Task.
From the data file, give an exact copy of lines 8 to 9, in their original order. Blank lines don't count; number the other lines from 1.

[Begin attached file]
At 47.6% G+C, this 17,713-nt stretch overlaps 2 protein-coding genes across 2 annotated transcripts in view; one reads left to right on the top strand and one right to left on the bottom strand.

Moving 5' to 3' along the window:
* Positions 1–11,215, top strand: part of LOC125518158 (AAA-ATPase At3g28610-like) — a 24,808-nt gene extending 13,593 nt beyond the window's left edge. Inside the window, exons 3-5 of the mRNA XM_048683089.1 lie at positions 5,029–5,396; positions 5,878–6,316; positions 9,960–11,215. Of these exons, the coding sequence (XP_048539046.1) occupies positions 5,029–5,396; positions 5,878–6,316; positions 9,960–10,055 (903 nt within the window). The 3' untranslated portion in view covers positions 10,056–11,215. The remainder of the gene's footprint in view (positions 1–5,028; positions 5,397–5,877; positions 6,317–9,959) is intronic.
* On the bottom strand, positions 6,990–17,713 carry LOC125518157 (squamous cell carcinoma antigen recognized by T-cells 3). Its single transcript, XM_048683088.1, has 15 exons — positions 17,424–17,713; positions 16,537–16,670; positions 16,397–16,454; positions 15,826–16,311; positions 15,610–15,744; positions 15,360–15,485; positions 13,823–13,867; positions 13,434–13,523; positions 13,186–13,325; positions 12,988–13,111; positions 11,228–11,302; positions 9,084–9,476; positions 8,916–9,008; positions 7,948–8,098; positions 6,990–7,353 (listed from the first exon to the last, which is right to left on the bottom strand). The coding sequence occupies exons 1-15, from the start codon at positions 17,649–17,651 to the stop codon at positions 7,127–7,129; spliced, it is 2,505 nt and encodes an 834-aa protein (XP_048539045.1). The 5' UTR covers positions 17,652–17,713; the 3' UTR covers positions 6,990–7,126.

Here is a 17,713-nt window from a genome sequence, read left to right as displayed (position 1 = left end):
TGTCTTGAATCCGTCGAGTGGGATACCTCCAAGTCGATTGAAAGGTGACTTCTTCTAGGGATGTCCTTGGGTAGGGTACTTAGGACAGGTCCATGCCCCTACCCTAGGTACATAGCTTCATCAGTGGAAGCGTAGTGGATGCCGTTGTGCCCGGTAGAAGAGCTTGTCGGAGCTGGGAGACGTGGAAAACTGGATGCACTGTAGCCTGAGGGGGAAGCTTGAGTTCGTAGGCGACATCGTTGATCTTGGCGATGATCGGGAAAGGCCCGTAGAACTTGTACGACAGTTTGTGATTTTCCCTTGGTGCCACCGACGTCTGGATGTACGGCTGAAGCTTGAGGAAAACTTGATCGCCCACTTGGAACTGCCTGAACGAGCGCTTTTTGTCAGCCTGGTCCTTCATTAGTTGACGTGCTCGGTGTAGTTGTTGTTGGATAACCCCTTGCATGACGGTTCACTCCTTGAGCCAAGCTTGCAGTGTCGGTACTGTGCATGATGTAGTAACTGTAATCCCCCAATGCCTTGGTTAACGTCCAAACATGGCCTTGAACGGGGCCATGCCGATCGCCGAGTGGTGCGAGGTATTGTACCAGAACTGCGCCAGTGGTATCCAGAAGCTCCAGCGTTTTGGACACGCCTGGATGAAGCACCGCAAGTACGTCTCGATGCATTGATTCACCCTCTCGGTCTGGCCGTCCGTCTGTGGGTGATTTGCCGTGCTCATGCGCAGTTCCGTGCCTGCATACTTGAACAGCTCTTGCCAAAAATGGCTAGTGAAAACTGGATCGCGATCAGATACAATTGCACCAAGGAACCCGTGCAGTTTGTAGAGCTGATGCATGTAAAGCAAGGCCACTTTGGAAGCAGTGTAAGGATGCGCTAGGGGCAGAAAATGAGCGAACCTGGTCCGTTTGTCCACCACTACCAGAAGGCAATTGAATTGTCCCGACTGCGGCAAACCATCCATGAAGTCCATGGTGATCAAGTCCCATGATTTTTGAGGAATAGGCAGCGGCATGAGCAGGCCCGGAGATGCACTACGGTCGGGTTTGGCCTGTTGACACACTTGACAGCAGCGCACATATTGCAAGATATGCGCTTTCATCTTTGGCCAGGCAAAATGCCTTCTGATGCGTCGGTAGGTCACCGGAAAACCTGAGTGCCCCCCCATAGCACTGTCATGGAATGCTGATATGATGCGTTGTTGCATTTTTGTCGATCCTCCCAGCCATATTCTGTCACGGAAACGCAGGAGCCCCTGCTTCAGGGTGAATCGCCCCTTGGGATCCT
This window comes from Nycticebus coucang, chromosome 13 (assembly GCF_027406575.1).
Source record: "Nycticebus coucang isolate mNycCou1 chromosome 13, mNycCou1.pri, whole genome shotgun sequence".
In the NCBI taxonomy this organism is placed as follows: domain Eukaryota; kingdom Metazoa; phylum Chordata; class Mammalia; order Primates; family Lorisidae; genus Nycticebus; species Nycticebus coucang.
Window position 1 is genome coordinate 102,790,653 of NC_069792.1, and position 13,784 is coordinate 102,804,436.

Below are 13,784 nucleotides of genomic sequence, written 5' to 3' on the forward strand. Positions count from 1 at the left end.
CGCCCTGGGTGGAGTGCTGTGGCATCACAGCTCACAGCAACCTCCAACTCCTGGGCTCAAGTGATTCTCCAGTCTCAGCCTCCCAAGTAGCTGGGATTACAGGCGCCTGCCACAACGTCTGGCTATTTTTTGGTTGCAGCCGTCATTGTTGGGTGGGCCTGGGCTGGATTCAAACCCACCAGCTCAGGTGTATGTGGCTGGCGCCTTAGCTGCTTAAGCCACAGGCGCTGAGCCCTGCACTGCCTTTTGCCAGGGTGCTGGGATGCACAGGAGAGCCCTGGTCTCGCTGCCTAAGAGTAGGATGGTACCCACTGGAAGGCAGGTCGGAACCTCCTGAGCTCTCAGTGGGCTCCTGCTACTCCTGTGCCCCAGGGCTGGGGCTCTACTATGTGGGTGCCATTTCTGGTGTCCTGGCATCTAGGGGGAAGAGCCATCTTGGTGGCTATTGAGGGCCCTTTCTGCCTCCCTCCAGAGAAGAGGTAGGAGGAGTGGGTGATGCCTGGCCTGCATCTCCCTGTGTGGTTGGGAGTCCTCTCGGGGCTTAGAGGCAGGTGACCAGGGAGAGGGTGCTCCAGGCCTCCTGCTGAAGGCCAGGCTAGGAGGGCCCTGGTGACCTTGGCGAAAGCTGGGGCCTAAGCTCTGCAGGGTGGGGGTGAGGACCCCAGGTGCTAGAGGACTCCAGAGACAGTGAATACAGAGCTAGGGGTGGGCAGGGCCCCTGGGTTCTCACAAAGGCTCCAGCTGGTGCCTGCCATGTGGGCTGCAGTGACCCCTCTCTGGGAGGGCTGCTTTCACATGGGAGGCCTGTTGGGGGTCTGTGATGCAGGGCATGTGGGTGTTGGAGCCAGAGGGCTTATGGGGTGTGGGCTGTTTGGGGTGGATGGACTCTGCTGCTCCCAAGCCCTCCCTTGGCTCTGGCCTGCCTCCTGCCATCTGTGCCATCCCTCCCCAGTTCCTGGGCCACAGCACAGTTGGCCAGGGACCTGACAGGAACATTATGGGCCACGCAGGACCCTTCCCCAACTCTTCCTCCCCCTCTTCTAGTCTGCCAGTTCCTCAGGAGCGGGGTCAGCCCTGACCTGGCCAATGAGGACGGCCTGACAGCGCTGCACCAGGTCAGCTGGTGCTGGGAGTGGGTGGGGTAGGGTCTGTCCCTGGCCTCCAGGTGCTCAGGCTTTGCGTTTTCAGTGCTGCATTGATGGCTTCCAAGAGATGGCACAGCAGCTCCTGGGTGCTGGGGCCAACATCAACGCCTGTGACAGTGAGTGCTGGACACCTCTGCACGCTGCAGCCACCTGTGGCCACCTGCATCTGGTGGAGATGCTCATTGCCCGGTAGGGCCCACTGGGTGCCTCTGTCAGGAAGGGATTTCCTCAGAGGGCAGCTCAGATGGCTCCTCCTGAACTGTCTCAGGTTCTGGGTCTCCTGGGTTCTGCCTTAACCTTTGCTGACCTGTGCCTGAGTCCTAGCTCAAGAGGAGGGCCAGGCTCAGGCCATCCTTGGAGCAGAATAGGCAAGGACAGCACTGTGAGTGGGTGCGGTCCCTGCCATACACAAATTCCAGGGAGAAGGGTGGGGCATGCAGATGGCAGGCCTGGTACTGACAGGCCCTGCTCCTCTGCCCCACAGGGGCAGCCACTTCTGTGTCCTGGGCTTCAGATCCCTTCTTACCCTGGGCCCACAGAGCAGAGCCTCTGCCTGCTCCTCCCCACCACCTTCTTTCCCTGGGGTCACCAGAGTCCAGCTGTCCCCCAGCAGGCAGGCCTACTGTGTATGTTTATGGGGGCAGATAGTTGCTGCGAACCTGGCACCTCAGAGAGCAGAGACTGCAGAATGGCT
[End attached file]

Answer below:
Source record: "Nycticebus coucang isolate mNycCou1 chromosome 13, mNycCou1.pri, whole genome shotgun sequence".
In the NCBI taxonomy this organism is placed as follows: domain Eukaryota; kingdom Metazoa; phylum Chordata; class Mammalia; order Primates; family Lorisidae; genus Nycticebus; species Nycticebus coucang.